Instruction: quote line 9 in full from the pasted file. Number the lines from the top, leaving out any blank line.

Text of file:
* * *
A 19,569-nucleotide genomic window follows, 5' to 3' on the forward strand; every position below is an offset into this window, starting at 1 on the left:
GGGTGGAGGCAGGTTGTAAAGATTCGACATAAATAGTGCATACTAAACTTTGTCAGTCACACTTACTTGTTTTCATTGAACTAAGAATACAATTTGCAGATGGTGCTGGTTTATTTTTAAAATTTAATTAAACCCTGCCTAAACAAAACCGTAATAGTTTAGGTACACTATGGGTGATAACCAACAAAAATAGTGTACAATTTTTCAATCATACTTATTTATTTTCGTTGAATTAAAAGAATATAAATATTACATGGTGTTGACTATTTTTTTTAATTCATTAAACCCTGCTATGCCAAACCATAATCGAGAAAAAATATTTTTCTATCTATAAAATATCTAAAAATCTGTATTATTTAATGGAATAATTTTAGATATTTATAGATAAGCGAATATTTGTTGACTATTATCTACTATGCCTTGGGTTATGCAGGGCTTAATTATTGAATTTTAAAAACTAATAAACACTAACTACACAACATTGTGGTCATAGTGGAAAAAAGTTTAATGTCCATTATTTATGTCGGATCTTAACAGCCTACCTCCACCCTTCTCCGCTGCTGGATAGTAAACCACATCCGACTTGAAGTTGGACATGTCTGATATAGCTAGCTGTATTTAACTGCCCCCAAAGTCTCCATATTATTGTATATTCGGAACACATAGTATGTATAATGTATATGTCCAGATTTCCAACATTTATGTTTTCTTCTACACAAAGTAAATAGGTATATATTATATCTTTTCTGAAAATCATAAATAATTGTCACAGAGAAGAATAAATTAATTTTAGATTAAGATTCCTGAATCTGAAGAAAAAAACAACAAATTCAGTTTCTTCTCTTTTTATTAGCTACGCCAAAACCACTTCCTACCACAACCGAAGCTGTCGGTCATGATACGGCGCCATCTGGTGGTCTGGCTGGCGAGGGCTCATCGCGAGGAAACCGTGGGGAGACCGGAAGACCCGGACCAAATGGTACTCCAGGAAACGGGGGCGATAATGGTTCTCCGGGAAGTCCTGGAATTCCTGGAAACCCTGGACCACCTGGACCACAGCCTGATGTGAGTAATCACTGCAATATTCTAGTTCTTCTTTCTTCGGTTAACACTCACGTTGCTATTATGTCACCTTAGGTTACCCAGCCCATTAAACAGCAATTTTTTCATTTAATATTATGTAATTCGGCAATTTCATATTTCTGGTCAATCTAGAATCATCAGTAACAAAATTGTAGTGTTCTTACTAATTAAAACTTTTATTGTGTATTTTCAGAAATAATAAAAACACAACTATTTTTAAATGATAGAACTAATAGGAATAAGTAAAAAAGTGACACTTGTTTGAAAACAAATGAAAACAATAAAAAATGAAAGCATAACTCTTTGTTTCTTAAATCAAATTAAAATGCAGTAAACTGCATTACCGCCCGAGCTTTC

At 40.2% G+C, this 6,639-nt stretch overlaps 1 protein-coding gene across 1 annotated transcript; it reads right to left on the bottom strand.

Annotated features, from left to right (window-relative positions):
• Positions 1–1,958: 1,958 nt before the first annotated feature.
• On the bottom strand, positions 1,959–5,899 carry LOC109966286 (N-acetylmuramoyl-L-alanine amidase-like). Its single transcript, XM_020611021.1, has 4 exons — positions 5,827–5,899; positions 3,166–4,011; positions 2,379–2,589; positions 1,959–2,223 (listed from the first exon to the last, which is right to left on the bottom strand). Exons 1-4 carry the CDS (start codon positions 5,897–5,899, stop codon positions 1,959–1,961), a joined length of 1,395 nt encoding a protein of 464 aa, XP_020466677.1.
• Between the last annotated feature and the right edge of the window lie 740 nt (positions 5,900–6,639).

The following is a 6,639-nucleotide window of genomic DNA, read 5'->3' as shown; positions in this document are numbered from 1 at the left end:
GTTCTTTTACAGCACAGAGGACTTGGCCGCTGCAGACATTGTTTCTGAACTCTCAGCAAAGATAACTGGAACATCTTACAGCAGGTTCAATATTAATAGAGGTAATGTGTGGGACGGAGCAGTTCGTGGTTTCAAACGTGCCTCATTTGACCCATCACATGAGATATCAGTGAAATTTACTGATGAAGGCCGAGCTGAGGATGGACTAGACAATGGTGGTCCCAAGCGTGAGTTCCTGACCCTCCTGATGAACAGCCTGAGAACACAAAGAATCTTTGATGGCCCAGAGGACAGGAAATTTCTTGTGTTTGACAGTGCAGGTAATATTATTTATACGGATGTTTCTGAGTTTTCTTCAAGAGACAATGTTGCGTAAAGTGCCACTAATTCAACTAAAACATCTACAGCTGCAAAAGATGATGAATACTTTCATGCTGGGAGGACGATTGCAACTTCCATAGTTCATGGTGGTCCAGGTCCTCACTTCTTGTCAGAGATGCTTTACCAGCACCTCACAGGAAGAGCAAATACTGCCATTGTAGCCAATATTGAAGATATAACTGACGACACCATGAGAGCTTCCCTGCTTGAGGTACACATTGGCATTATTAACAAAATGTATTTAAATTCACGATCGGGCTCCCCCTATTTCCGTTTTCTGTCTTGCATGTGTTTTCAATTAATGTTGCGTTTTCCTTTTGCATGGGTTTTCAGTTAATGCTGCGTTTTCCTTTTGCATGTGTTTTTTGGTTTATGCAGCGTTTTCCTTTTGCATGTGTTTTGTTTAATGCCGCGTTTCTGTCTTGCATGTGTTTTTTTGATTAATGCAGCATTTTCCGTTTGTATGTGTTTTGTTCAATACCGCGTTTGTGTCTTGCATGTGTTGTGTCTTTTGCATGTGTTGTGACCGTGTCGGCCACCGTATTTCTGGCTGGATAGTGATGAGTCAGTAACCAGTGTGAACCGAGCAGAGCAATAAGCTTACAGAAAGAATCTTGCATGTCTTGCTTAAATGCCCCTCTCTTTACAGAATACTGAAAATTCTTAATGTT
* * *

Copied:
GTTCTTTTACAGCACAGAGGACTTGGCCGCTGCAGACATTGTTTCTGAACTCTCAGCAAAGATAACTGGAACATCTTACAGCAGGTTCAATATTAATAGAGGTAATGTGTGGGACGGAGCAGTTCGTGGTTTCAAACGTGCCTCATTTGACCCATCACATGAGATATCAGTGAAATTTACTGATGAAGGCCGAGCTGAGGATGGACTAGACAATGGTGGTCCCAAGCGTGAGTTCCTGACCCTCCTGATGAACAGCCTGAGAACACAAAGAATCTTTGATGGCCCAGAGGACAGGAAATTTCTTGTGTTTGACAGTGCAGGTAATATTATTTATACGGATGTTTCTGAGTTTTCTTCAAGAGACAATGTTGCGTAAAGTGCCACTAATTCAACTAAAACATCTACAGCTGCAAAAGATGATGAATACTTTCATGCTGGGAGGACGATTGCAACTTCCATAGTTCATGGTGGTCCAGGTCCTCACTTCTTGTCAGAGATGCTTTACCAGCACCTCACAGGAAGAGCAAATACTGCCATTGTAGCCAATATTGAAGATATAACTGACGACACCATGAGAGCTTCCCTGCTTGAGGTACACATTGGCATTATTAACAAAATGTATTTAAATTCACGATCGGGCTCCCCCTATTTCCGTTTTCTGTCTTGCATGTGTTTTCAATTAATGTTGCGTTTTCCTTTTGCATGGGTTTTCAGTTAATGCTGCGTTTTCCTTTTGCATGTGTTTTTTGGTTTATGCAGCGTTTTCCTTTTGCATGTGTTTTGTTTAATGCCGCGTTTCTGTCTTGCATGTGTTTTTTTGATTAATGCAGCATTTTCCGTTTGTATGTGTTTTGTTCAATACCGCGTTTGTGTCTTGCATGTGTTGTGTCTTTTGCATGTGTTGTGACCGTGTCGGCCACCGTATTTCTGGCTGGATAGTGATGAGTCAGTAACCAGTGTGAACCGAGCAGAGCAATAAGCTTACAGAAAGAATCTTGCATGTCTTGCTTAAATGCCCCTCTCTTTACAGAATACTGAAAATTCTTAATGTT